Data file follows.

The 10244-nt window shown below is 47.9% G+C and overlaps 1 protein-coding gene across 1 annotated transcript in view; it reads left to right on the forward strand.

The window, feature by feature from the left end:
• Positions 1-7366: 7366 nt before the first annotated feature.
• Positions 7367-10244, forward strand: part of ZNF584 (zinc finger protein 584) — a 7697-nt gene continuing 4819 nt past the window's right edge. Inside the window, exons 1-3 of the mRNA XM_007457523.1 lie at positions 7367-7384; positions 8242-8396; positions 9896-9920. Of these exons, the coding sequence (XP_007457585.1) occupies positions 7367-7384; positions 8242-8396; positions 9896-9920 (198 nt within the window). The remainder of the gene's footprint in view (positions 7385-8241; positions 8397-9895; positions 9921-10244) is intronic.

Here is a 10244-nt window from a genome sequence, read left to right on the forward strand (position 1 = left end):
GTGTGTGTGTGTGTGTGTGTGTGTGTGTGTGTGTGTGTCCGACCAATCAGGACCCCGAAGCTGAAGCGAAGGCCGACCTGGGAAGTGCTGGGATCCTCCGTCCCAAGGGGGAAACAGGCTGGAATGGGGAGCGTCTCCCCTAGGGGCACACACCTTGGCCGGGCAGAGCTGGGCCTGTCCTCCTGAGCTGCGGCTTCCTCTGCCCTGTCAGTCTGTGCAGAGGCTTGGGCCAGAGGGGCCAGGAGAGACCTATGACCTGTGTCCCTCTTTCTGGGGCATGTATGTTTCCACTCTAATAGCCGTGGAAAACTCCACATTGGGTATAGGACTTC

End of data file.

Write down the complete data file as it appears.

The 10244-nt window shown below is 47.9% G+C and overlaps 1 protein-coding gene across 1 annotated transcript in view; it reads left to right on the forward strand.

The window, feature by feature from the left end:
• Positions 1-7366: 7366 nt before the first annotated feature.
• Positions 7367-10244, forward strand: part of ZNF584 (zinc finger protein 584) — a 7697-nt gene continuing 4819 nt past the window's right edge. Inside the window, exons 1-3 of the mRNA XM_007457523.1 lie at positions 7367-7384; positions 8242-8396; positions 9896-9920. Of these exons, the coding sequence (XP_007457585.1) occupies positions 7367-7384; positions 8242-8396; positions 9896-9920 (198 nt within the window). The remainder of the gene's footprint in view (positions 7385-8241; positions 8397-9895; positions 9921-10244) is intronic.

Here is a 10244-nt window from a genome sequence, read left to right on the forward strand (position 1 = left end):
GTGTGTGTGTGTGTGTGTGTGTGTGTGTGTGTGTGTGTCCGACCAATCAGGACCCCGAAGCTGAAGCGAAGGCCGACCTGGGAAGTGCTGGGATCCTCCGTCCCAAGGGGGAAACAGGCTGGAATGGGGAGCGTCTCCCCTAGGGGCACACACCTTGGCCGGGCAGAGCTGGGCCTGTCCTCCTGAGCTGCGGCTTCCTCTGCCCTGTCAGTCTGTGCAGAGGCTTGGGCCAGAGGGGCCAGGAGAGACCTATGACCTGTGTCCCTCTTTCTGGGGCATGTATGTTTCCACTCTAATAGCCGTGGAAAACTCCACATTGGGTATAGGACTTC